Donate Blood!

I am always offering ways to improve health and performance. Improvement in these areas is an admirable goal for any individual.

My number one recommendation for everyone is to first improve their diet –replacing packaged foods with vegetables, fruits, and local meat and eggs.

However, an ideal diet, high in nutrient density, can have one unfavorable outcome: elevated blood iron levels.

High iron levels become an issue when an individual starts eating adequate protein but doesn’t participate in activities that result in bleeding. Historically, we would risk injury during hunting, defending ourselves from prey, or just living life with fewer comforts than we have now.

This is more problematic for men than women, as women have a natural method for disposing of excess iron through blood on a regular basis.

High iron levels in the blood can pose as an oxidative stress for the body. And, if you recall the concern of fats becoming oxidized, you’ll remember that it’s the process of oxidation that causes most of our health problems.

Many studies that claim red meat causes cancer, actually examine iron levels in the blood. It is well accepted that unnaturally high iron levels can indeed be a precipitating event in the formation of different cancers.

So, if we are shooting for one gram of protein per pound of bodyweight, and understand that grass-fed beef is the second healthiest protein source after seafood, what can we do to avoid the risks of over consuming iron?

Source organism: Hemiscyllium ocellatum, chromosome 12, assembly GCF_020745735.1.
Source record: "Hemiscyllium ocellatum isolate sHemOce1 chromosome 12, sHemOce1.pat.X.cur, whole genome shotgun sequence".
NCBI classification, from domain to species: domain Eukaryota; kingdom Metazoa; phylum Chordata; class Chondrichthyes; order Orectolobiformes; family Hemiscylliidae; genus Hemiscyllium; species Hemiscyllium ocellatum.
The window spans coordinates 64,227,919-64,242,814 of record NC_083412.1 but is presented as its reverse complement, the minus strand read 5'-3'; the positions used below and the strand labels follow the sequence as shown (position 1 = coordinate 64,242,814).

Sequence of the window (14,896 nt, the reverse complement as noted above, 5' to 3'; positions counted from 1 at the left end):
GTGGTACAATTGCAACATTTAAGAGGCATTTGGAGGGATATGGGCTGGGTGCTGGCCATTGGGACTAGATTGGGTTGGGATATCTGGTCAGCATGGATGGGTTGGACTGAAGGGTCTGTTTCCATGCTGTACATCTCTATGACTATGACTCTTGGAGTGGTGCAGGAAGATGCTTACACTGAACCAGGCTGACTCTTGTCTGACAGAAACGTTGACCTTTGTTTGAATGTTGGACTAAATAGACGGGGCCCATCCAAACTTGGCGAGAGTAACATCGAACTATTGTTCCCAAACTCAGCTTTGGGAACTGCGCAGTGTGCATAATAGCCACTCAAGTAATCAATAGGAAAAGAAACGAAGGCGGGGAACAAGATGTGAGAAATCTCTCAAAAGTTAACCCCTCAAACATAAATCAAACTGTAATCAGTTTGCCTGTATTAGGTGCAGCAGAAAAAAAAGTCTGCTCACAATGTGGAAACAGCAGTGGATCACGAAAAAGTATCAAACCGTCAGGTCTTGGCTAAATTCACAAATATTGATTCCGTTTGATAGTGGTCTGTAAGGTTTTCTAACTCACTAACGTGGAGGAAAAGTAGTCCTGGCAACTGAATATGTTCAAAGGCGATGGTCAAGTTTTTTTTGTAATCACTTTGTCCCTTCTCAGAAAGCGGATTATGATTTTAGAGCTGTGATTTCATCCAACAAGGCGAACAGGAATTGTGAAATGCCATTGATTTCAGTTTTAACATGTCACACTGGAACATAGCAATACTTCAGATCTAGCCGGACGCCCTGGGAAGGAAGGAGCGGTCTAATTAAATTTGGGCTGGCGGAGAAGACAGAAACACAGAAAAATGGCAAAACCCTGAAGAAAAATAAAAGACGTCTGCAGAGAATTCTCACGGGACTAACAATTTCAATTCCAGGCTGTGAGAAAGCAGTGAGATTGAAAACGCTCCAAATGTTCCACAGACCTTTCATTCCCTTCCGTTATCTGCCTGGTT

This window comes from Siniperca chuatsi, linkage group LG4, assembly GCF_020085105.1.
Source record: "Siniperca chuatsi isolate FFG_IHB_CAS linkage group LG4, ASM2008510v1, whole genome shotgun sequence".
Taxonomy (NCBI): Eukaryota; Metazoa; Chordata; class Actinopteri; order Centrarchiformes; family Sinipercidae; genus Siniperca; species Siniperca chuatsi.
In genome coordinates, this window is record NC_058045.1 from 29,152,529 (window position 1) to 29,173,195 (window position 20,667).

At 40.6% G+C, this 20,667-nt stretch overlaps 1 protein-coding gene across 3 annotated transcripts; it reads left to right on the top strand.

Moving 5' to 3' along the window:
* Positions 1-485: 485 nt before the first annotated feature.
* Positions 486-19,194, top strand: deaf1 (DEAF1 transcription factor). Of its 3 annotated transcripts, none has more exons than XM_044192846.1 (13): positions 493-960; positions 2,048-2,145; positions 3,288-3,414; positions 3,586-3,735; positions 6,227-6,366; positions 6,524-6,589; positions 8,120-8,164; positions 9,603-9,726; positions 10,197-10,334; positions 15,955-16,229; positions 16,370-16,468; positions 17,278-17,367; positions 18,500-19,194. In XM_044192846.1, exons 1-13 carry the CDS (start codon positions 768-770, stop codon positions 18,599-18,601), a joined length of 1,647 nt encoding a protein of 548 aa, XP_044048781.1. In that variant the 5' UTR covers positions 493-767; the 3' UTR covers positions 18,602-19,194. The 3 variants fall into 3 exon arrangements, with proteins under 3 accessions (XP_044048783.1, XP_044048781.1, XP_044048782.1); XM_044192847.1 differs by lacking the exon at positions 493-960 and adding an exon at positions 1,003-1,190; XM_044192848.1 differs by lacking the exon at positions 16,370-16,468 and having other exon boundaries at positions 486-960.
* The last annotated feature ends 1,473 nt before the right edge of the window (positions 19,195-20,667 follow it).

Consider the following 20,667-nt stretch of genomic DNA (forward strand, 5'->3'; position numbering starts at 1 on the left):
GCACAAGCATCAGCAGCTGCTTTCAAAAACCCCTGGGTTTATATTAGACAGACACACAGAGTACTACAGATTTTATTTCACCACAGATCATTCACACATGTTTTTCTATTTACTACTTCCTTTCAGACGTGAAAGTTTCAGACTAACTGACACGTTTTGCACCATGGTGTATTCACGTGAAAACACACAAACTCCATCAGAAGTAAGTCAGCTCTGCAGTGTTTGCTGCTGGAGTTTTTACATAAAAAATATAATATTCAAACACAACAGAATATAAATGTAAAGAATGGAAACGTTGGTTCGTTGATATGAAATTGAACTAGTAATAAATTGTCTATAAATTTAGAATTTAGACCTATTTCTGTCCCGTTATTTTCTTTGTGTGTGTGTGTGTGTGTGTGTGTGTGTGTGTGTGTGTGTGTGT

Donate blood regularly!

This is something I have started recently and recommend for most healthy individuals, particularly men.

Not only can you help an individual that may be in dire need of blood, but you will also reduce the oxidative stress in your own body.

The American Red Cross allows you to donate blood once every eight weeks. This is because most donations will take about one pint of blood, which takes the body four to six weeks to fully replace. However, the plasma in your blood will be replaced within 24 hours so symptoms of fatigue should not last longer than this.

Donating blood is a stressor for the body, so you will need to curtail your exercise schedule accordingly. I usually donate blood on the Saturday before a recovery week. This means that I won’t have any scheduled exercise within 2 days of donating blood, and even when I do return to the gym on Monday, my workouts will be at half intensity for the following week.

Even though eating after giving blood can be beneficial, make sure you are still making healthy choices! Some donation sites still offer juices, cookies, or candy. I would recommend coming prepared with a piece of fruit or a protein smoothie.

Anemia, often caused by low iron levels, is common in our country and may be more problematic than “high-normal” levels. For this reason, I recommend getting a ferritin blood test before donating blood on a regularly basis.

On average, 10% of women nationally have anemia, while only about 2% of men have it. Because of this, I believe a regular blood donation schedule is far more beneficial for males.

Take a look at the effort you put into exercise. Consider how much time you spend shopping, cooking, and eating. Add up how much you spend on health insurance. Now ask yourself: is donating blood every few months to improve your health and possibly save a life, worth 30 minutes of slight discomfort?

Not every step we take to improve our health will directly help a fellow human – but this one will!

Blood-Donation

How To Improve Your Cholesterol Levels

As promised, this week I’ll give you a few easy tips to improve your cholesterol levels. Before I start though, I want to remind everyone that “improving” cholesterol levels does not necessarily mean lowering them.